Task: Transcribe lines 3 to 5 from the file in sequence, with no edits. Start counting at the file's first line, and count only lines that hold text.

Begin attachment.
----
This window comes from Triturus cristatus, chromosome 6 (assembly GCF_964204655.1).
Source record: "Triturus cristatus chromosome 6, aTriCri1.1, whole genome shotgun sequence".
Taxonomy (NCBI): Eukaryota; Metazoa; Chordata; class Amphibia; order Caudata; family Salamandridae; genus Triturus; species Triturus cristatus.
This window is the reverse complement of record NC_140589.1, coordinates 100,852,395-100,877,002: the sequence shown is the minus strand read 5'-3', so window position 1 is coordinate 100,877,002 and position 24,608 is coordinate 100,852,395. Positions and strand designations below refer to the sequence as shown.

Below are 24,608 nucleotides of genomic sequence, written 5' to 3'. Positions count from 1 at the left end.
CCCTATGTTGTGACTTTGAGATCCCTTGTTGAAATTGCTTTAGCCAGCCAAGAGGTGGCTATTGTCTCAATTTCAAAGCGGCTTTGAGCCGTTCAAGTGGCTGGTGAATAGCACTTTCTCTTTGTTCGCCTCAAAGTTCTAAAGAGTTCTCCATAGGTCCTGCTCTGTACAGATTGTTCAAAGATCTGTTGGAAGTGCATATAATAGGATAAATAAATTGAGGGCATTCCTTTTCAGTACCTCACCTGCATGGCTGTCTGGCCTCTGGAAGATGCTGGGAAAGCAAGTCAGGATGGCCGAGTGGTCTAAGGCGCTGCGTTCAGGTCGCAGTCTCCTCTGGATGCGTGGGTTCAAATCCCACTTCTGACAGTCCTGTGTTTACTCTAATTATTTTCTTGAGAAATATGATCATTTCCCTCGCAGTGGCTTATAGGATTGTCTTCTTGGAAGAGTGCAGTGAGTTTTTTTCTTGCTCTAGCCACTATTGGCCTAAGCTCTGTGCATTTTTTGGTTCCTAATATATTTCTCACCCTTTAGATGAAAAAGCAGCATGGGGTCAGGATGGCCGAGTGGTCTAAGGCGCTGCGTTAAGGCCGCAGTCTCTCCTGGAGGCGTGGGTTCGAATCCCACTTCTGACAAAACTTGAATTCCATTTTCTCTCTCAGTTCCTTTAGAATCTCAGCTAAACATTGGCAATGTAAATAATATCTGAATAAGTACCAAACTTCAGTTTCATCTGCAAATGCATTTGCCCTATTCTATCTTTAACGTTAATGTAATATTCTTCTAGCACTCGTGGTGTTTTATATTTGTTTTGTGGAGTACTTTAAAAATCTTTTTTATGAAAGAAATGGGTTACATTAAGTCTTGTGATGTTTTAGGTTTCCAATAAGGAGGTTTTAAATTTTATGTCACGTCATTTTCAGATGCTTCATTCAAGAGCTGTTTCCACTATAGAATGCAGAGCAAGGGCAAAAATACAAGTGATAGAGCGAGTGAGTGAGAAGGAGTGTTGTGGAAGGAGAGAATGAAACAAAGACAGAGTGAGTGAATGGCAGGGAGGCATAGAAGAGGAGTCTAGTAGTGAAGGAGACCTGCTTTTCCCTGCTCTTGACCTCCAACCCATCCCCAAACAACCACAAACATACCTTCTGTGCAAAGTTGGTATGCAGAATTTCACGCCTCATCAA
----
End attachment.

Taxonomy (NCBI): Eukaryota; Metazoa; Chordata; class Amphibia; order Caudata; family Salamandridae; genus Triturus; species Triturus cristatus.
This window is the reverse complement of record NC_140589.1, coordinates 100,852,395-100,877,002: the sequence shown is the minus strand read 5'-3', so window position 1 is coordinate 100,877,002 and position 24,608 is coordinate 100,852,395. Positions and strand designations below refer to the sequence as shown.

Below are 24,608 nucleotides of genomic sequence, written 5' to 3'. Positions count from 1 at the left end.